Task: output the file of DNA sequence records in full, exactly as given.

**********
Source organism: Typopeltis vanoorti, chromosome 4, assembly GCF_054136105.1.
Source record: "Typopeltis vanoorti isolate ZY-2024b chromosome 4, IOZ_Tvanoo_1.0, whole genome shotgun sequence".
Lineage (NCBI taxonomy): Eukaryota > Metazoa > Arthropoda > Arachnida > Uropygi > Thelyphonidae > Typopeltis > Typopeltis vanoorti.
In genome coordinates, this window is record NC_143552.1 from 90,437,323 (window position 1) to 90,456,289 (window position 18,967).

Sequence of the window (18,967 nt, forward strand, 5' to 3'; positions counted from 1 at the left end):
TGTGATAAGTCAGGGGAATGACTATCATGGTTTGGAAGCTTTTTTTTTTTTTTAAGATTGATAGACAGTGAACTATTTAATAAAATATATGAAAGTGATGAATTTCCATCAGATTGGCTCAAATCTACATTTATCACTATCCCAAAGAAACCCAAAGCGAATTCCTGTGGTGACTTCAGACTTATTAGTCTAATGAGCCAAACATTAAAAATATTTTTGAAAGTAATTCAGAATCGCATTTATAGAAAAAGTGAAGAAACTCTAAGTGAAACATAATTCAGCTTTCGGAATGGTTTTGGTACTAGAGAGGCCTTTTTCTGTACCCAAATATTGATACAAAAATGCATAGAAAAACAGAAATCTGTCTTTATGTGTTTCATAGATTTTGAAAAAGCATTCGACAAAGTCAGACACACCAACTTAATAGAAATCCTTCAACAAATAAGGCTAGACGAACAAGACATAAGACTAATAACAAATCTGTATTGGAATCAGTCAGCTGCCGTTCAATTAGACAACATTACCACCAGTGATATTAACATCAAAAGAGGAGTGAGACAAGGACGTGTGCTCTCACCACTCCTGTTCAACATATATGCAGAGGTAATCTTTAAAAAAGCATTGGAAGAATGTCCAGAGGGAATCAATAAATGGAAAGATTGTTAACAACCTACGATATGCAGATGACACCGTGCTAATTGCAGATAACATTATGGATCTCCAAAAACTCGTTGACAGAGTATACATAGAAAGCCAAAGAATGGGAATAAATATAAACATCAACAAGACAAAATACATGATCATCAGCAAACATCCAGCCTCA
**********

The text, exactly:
Source organism: Typopeltis vanoorti, chromosome 4, assembly GCF_054136105.1.
Source record: "Typopeltis vanoorti isolate ZY-2024b chromosome 4, IOZ_Tvanoo_1.0, whole genome shotgun sequence".
Lineage (NCBI taxonomy): Eukaryota > Metazoa > Arthropoda > Arachnida > Uropygi > Thelyphonidae > Typopeltis > Typopeltis vanoorti.
In genome coordinates, this window is record NC_143552.1 from 90,437,323 (window position 1) to 90,456,289 (window position 18,967).

Sequence of the window (18,967 nt, forward strand, 5' to 3'; positions counted from 1 at the left end):
TGTGATAAGTCAGGGGAATGACTATCATGGTTTGGAAGCTTTTTTTTTTTTTTAAGATTGATAGACAGTGAACTATTTAATAAAATATATGAAAGTGATGAATTTCCATCAGATTGGCTCAAATCTACATTTATCACTATCCCAAAGAAACCCAAAGCGAATTCCTGTGGTGACTTCAGACTTATTAGTCTAATGAGCCAAACATTAAAAATATTTTTGAAAGTAATTCAGAATCGCATTTATAGAAAAAGTGAAGAAACTCTAAGTGAAACATAATTCAGCTTTCGGAATGGTTTTGGTACTAGAGAGGCCTTTTTCTGTACCCAAATATTGATACAAAAATGCATAGAAAAACAGAAATCTGTCTTTATGTGTTTCATAGATTTTGAAAAAGCATTCGACAAAGTCAGACACACCAACTTAATAGAAATCCTTCAACAAATAAGGCTAGACGAACAAGACATAAGACTAATAACAAATCTGTATTGGAATCAGTCAGCTGCCGTTCAATTAGACAACATTACCACCAGTGATATTAACATCAAAAGAGGAGTGAGACAAGGACGTGTGCTCTCACCACTCCTGTTCAACATATATGCAGAGGTAATCTTTAAAAAAGCATTGGAAGAATGTCCAGAGGGAATCAATAAATGGAAAGATTGTTAACAACCTACGATATGCAGATGACACCGTGCTAATTGCAGATAACATTATGGATCTCCAAAAACTCGTTGACAGAGTATACATAGAAAGCCAAAGAATGGGAATAAATATAAACATCAACAAGACAAAATACATGATCATCAGCAAACATCCAGCCTCA